If you have prescription drugs in your medicine cabinet that you no longer need, the has a new drug take-back container – and you are invited to use it.
“Prescription drugs, particularly opiate-based pain pills left over from injury, surgery or dental work look harmless sitting in your medicine chest, but we are finding that the opposite is true,” said Norfolk District Attorney Michael W. Morrissey. “We are hearing from addiction experts that over half, and perhaps three quarters, of young people are having their first experiences with addictive opiates that were taken directly from the medicine cabinets of family or friends.”
DA Morrissey and Foxborough Police Chief Edward O’Leary agree that getting un-used prescription drugs out of residents’ medicine cabinets is an important tool in keeping them out of circulation – and thereby preventing addictions and the crime and misery that often accompany them.
Police refer to them as “diverted drugs,” and they are a significant problem, according to Chief O’Leary.
“The concern should extend beyond your own children,” O’Leary said. “If they ever have visitors, when those friends close the door to the restroom behind themselves, they are alone with whatever OxyContin, Percocet or other drugs are in the cabinet.”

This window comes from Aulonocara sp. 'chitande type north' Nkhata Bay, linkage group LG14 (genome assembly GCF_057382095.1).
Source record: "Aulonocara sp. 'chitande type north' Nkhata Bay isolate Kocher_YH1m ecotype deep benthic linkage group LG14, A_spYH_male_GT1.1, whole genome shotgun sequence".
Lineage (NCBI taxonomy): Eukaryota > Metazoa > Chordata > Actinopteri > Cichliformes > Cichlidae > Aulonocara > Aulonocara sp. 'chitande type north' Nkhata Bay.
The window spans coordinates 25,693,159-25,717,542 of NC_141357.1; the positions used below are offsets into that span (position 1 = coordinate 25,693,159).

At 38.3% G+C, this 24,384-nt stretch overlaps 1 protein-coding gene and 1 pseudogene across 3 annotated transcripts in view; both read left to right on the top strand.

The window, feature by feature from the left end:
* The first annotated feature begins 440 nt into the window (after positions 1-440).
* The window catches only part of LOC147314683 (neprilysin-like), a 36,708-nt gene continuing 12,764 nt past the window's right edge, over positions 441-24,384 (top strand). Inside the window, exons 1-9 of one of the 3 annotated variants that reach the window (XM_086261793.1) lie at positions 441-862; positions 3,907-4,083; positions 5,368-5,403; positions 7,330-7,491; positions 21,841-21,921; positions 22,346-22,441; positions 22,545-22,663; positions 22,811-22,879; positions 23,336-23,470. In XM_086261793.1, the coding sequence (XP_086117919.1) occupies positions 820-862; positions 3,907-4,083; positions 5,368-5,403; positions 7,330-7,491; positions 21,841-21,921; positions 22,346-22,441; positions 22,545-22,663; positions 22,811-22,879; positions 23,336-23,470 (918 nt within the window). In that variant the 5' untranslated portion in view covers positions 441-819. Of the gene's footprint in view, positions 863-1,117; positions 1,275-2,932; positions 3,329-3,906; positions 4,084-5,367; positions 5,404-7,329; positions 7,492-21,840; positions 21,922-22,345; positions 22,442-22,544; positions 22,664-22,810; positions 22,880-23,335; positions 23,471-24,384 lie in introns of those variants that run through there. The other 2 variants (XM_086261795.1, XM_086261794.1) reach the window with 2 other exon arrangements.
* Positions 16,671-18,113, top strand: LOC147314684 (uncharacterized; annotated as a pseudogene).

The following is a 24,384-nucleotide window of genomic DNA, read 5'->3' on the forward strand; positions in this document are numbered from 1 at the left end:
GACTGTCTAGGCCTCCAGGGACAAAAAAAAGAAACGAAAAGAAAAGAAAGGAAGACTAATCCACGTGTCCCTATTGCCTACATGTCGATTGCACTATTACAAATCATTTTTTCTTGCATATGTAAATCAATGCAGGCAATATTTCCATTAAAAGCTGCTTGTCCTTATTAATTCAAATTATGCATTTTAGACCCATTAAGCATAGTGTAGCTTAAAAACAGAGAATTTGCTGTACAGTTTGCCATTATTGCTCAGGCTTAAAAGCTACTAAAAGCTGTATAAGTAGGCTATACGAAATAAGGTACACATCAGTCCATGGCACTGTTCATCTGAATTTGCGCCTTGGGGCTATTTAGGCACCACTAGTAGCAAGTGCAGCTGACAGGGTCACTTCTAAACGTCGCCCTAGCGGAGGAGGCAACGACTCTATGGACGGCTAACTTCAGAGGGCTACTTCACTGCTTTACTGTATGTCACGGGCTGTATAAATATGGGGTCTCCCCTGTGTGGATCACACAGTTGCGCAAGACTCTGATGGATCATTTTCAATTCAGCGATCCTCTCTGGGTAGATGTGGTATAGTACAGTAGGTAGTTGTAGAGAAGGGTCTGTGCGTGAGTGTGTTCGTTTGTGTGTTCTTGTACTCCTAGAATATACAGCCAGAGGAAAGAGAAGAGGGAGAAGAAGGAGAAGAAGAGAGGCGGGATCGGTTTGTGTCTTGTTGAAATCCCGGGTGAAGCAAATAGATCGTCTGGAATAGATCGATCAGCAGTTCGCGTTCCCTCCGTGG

Parents of teens often monitor liquor in their home, but O’Leary and Morrissey said that few parents keep track of how many unused pills are in the house.
“That is proving to be a mistake for many good families,” Morrissey said.
Over the last year, Morrissey has worked with Norfolk County police chiefs to place drug collection containers in 25 of the 28 police departments in the county.
Morrissey negotiated an arrangement with Bay State Community Services’ Impact Quincy program that provides a two-thirds subsidy for police to acquire the $900 containers.
Morrissey awarded Foxborough a $300 grant from the DA’s office, drawn from drug profits forfeited in narcotics prosecutions, and a $300 grant from anti-drug funds that Impact Quincy had through the Department of Public Health.
With the Food and Drug Administration recommending against flushing unused medicine down the toilet or disposing of it in household trash, for environmental and other reasons, these containers provide a safe method, Morrissey and O’Leary said.
District Attorney Morrissey contacted Covanta Energy and arranged for Norfolk County Departments to participate in Covanta’s Rx 4 Safety program, in which the drugs collected in the bins are destroyed by that company at no cost to the town.
“It is in the lobby of the police station and ready for use,” O’Leary said. “A few minutes of your time today could save someone else a lifetime of consequences.”